Giants: Kevin Gilbride — The Coughlin-Gilbride tandem got their start together in 1995 in Jacksonville, and they’ve been together throughout Coughlin’s time in New York. Gilbride might be remembered best for a miserable 6-16 stint as head coach of the Chargers, whatever role he may have played in the Ryan Leaf debacle and taking a sideline punch from Buddy Ryan, but he’s also experienced immense success running offenses in Houston, Jacksonville and New York.
The Giants have been ranked in the top 10 in total offense each of the last four seasons with Gilbride in charge. The year before that, they beat the Pats in the Super Bowl. And when you look at the turnover and Eli Manning’s lack of consistency, that’s pretty damn impressive.
Comparing the offenses (regular-season stats)
Pats: 32.1 PPG, 428.1 YPG, 6.3 YPP, 46% 3rd downs, 17 turnovers
Giants: 24.6 PPG, 385.1 YPG, 6.0 YPP, 37% 3rd downs, 24 turnovers
Patriots: Matt Patricia — Belichick hasn’t entrusted anyone enough to give them the actual defensive coordinator title since Dean Pees left in 2009, but Patricia is the de facto man in charge right now. He’s been on the staff since 2004, and his official title is safeties coach. For all intents and purposes, Belichick runs this defense. Nothing happens with this unit that doesn’t go through the head coach.
And maybe that’s not such a great thing, because New England’s defense has ranked in the bottom 10 in the league each of the last two seasons and hasn’t cracked the top 10 since 2008. It’s just odd that Belichick surrounds himself with inexperienced, young defensive coaches such as Patricia, defensive backs coach Josh Boyer and linebackers coach Patrick Graham, although veteran assistant Pepper Johnson is clearly his right-hand man.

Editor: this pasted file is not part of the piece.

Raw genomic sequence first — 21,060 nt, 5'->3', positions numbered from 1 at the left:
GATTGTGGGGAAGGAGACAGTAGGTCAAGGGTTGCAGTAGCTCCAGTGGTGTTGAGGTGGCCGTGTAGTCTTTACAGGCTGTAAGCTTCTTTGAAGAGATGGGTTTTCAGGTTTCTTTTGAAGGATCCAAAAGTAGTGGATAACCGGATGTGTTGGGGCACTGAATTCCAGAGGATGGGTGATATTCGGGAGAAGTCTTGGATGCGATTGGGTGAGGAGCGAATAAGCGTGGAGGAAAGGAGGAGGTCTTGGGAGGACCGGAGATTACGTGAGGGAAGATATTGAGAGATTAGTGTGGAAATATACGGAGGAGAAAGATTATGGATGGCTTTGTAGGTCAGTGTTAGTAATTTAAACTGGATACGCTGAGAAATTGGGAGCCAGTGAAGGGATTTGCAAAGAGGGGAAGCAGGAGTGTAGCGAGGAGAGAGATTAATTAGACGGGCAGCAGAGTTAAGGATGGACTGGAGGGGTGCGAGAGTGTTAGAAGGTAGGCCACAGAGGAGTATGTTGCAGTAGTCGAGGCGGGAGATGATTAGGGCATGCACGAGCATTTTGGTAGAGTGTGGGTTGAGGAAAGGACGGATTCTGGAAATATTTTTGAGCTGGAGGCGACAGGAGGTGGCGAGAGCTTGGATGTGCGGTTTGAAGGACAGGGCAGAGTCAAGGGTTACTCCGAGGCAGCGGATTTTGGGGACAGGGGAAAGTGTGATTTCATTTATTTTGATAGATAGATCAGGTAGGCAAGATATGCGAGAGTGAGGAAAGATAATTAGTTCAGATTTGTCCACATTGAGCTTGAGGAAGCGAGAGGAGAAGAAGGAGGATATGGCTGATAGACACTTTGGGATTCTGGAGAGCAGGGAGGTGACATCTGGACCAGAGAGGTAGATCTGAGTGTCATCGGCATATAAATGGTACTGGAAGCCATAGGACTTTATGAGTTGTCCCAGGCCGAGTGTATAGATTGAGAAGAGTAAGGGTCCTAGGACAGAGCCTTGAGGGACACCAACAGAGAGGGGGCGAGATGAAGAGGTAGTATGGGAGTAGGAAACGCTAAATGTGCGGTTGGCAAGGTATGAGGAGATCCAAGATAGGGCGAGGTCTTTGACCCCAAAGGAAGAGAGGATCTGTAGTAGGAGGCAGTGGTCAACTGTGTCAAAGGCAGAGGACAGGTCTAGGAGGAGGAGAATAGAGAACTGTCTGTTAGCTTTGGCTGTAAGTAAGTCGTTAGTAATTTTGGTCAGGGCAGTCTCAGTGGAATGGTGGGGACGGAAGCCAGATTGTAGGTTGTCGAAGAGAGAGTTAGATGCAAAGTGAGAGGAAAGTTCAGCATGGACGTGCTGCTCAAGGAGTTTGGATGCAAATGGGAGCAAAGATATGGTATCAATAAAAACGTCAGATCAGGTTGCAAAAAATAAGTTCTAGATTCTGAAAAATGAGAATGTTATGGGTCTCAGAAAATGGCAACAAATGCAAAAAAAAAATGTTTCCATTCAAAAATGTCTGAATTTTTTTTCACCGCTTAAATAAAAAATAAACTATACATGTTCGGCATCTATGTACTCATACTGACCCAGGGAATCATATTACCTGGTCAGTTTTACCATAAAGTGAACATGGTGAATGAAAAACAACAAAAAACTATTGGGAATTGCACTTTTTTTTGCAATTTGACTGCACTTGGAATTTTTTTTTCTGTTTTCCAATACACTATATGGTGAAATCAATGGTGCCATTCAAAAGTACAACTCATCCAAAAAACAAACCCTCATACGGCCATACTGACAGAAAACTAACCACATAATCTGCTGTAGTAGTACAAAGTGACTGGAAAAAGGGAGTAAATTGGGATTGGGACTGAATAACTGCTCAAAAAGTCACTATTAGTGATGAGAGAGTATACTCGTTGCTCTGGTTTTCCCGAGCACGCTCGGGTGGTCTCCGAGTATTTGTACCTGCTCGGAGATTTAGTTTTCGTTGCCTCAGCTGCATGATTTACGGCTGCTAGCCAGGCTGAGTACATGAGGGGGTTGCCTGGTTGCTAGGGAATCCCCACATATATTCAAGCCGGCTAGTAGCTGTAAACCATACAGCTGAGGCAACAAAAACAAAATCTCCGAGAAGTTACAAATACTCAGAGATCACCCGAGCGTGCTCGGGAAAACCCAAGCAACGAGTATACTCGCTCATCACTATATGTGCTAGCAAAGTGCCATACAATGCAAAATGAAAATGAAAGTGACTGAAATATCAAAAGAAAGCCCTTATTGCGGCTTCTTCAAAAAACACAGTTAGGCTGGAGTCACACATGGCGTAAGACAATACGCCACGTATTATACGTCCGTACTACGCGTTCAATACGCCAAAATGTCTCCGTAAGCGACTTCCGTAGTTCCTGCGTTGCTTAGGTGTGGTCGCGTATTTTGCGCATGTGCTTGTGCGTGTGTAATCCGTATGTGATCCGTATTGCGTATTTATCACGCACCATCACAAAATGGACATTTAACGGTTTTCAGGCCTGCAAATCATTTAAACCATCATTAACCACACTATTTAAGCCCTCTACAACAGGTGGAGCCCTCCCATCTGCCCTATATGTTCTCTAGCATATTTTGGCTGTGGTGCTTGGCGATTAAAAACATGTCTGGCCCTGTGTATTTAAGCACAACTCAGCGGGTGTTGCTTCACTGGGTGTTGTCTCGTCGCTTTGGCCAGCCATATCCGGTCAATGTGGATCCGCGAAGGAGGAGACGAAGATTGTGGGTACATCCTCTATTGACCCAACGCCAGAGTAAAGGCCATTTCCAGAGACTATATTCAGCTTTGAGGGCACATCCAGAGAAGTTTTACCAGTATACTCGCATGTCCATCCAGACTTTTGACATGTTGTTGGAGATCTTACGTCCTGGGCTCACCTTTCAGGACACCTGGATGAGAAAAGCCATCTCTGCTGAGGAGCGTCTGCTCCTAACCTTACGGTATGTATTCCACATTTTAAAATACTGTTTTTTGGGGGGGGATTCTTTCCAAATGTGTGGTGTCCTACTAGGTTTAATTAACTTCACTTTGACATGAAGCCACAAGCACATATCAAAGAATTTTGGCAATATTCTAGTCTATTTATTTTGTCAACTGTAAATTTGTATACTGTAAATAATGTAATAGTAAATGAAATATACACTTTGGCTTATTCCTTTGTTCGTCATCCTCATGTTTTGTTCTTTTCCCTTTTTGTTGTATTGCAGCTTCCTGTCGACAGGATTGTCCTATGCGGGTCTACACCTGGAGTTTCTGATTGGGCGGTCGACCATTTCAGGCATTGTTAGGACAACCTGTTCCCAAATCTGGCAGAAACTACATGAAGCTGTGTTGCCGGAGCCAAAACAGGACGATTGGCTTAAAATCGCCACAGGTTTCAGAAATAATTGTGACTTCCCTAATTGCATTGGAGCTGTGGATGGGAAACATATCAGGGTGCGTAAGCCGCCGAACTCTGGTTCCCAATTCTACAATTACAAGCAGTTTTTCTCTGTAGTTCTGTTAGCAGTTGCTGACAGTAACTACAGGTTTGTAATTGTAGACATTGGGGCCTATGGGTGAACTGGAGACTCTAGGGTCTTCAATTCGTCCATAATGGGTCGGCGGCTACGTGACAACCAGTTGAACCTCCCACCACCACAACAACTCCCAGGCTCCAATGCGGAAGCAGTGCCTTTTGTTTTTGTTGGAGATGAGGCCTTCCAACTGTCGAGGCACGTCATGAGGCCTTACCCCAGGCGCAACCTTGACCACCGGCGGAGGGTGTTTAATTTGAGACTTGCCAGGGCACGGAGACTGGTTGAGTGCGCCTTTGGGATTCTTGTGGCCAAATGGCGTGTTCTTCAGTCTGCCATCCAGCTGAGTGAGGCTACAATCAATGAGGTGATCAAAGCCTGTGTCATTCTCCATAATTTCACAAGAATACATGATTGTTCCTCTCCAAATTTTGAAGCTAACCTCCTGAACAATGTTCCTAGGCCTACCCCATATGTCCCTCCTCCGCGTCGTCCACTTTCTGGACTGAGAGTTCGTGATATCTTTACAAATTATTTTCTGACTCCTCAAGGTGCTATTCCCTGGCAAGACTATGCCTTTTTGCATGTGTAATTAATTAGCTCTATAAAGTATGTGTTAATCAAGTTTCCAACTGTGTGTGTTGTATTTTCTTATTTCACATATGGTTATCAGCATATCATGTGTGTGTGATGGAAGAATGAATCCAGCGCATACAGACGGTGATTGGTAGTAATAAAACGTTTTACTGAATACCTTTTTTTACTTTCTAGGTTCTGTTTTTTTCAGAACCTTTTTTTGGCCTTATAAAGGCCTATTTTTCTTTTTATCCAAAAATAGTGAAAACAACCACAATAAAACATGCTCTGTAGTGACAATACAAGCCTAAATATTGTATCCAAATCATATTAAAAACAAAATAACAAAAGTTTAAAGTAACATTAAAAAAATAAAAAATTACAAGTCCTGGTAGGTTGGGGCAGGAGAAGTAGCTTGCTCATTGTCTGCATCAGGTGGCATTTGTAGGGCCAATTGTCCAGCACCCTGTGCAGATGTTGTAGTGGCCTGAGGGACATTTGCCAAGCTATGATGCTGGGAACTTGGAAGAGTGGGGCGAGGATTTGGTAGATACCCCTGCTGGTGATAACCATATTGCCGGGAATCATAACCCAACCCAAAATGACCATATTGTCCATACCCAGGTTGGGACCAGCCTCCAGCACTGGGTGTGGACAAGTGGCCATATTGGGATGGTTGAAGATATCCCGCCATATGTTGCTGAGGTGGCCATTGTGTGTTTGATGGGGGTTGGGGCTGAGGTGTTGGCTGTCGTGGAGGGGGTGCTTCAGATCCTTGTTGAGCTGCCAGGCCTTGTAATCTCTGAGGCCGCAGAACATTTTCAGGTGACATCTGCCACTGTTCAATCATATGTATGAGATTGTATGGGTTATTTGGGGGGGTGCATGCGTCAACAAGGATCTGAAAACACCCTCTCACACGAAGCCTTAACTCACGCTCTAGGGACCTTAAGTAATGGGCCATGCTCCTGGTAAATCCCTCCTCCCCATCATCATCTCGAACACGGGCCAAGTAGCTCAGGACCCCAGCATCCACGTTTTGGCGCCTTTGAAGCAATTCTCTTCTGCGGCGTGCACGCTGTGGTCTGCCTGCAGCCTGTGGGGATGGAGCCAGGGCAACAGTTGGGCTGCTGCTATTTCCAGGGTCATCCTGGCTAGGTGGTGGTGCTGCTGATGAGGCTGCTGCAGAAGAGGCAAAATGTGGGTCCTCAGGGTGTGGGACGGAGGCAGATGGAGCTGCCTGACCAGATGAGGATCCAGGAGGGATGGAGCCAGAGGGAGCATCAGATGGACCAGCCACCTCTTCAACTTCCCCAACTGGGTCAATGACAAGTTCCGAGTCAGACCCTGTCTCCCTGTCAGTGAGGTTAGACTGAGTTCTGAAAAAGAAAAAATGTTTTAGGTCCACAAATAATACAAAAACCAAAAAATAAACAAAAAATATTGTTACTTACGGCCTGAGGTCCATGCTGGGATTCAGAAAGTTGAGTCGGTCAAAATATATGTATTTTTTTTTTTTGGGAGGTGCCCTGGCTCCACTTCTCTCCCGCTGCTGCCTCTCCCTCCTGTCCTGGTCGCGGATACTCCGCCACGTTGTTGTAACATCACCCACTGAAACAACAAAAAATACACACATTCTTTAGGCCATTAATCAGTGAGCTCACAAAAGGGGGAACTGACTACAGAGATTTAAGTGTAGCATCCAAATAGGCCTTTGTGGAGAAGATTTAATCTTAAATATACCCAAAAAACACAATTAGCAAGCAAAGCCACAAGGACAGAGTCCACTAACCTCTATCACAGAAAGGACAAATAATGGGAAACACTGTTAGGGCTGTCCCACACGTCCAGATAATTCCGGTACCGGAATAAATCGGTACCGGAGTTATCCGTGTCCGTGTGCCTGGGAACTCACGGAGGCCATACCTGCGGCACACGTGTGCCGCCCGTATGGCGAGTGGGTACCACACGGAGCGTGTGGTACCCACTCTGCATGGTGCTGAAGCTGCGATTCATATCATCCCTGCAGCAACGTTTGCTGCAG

Keep in mind that Belichick has never won a Super Bowl — as a head coach or as a defensive coordinator — without the help of Romeo Crennel, who ran his defense as an actual coordinator in 2001, 2003 and 2004 and coached special teams and the defensive line when the Giants won in 1986 and 1990.
Giants: Perry Fewell — It’s difficult to gauge how much of New York’s defensive success has had to do with Fewell. After all, it’s not like all of those sacks are coming from fancy disguises and unstoppable blitzes. It’s just pure talent on that defensive line, and that has little to do with Fewell. That said, give him credit for not messing with what Steve Spagnuolo passed on to him (Bill Sheridan was a wildly unsuccessful stopgap) and employing the wicked “four aces” front as often as possible on passing downs.
And after giving up 427 total points in 2009 with Sheridan running the show, the Giants surrendered just 347 in 2010 and 400 in 2011 under Fewell. Not bad when you consider the injuries they’ve had and the pieces Fewell’s had to work with on the back end. Still, it’s a far cry from the glory days that reached both their peak and conclusion in 2008, when they gave up only 294 points.
Comparing the defenses (regular-season stats)
Pats: 21.4 PPG, 411.1 YPG, 6.2 YPP, 43% 3rd downs, 34 takeaways
Giants: 25.0 PPG, 376.4 YPG, 5.6 YPP, 38% 3rd downs, 31 takeaways
The Edge: Patriots.